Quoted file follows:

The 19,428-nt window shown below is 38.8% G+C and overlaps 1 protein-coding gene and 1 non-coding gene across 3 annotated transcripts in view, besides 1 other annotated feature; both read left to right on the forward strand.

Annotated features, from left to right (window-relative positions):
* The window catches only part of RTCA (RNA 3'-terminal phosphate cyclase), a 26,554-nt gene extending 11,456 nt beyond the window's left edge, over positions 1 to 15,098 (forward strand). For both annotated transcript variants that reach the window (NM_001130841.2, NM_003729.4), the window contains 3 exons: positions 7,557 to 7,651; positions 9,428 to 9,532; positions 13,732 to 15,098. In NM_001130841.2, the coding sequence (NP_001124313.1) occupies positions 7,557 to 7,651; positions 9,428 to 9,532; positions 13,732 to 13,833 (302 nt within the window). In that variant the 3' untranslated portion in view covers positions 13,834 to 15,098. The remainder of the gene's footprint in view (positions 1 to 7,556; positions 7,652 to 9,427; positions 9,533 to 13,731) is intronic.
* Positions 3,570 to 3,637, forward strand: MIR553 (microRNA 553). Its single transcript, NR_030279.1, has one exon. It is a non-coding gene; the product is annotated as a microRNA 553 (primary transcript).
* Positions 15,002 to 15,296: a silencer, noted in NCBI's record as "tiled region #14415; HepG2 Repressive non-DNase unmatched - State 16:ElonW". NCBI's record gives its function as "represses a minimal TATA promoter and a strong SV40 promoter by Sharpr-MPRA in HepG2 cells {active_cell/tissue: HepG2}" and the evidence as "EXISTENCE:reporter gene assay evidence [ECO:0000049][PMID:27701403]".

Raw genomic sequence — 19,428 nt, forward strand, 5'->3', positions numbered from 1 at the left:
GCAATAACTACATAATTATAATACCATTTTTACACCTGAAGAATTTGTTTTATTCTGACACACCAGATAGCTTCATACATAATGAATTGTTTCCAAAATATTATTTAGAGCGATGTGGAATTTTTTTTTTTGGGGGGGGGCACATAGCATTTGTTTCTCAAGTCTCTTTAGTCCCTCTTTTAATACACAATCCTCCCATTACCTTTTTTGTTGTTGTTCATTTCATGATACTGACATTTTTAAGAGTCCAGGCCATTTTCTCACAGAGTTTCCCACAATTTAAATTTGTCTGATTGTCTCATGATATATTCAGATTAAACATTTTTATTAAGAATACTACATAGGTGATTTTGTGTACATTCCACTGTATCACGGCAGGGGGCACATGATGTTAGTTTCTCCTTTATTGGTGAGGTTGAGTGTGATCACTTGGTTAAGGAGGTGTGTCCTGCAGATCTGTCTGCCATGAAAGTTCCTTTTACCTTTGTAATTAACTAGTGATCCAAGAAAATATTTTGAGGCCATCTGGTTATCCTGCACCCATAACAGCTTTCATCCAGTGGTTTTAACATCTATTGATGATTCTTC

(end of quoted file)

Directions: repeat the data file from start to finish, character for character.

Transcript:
The 19,428-nt window shown below is 38.8% G+C and overlaps 1 protein-coding gene and 1 non-coding gene across 3 annotated transcripts in view, besides 1 other annotated feature; both read left to right on the forward strand.

Annotated features, from left to right (window-relative positions):
* The window catches only part of RTCA (RNA 3'-terminal phosphate cyclase), a 26,554-nt gene extending 11,456 nt beyond the window's left edge, over positions 1 to 15,098 (forward strand). For both annotated transcript variants that reach the window (NM_001130841.2, NM_003729.4), the window contains 3 exons: positions 7,557 to 7,651; positions 9,428 to 9,532; positions 13,732 to 15,098. In NM_001130841.2, the coding sequence (NP_001124313.1) occupies positions 7,557 to 7,651; positions 9,428 to 9,532; positions 13,732 to 13,833 (302 nt within the window). In that variant the 3' untranslated portion in view covers positions 13,834 to 15,098. The remainder of the gene's footprint in view (positions 1 to 7,556; positions 7,652 to 9,427; positions 9,533 to 13,731) is intronic.
* Positions 3,570 to 3,637, forward strand: MIR553 (microRNA 553). Its single transcript, NR_030279.1, has one exon. It is a non-coding gene; the product is annotated as a microRNA 553 (primary transcript).
* Positions 15,002 to 15,296: a silencer, noted in NCBI's record as "tiled region #14415; HepG2 Repressive non-DNase unmatched - State 16:ElonW". NCBI's record gives its function as "represses a minimal TATA promoter and a strong SV40 promoter by Sharpr-MPRA in HepG2 cells {active_cell/tissue: HepG2}" and the evidence as "EXISTENCE:reporter gene assay evidence [ECO:0000049][PMID:27701403]".

Raw genomic sequence — 19,428 nt, forward strand, 5'->3', positions numbered from 1 at the left:
GCAATAACTACATAATTATAATACCATTTTTACACCTGAAGAATTTGTTTTATTCTGACACACCAGATAGCTTCATACATAATGAATTGTTTCCAAAATATTATTTAGAGCGATGTGGAATTTTTTTTTTTGGGGGGGGGCACATAGCATTTGTTTCTCAAGTCTCTTTAGTCCCTCTTTTAATACACAATCCTCCCATTACCTTTTTTGTTGTTGTTCATTTCATGATACTGACATTTTTAAGAGTCCAGGCCATTTTCTCACAGAGTTTCCCACAATTTAAATTTGTCTGATTGTCTCATGATATATTCAGATTAAACATTTTTATTAAGAATACTACATAGGTGATTTTGTGTACATTCCACTGTATCACGGCAGGGGGCACATGATGTTAGTTTCTCCTTTATTGGTGAGGTTGAGTGTGATCACTTGGTTAAGGAGGTGTGTCCTGCAGATCTGTCTGCCATGAAAGTTCCTTTTACCTTTGTAATTAACTAGTGATCCAAGAAAATATTTTGAGGCCATCTGGTTATCCTGCACCCATAACAGCTTTCATCCAGTGGTTTTAACATCTATTGATGATTCTTC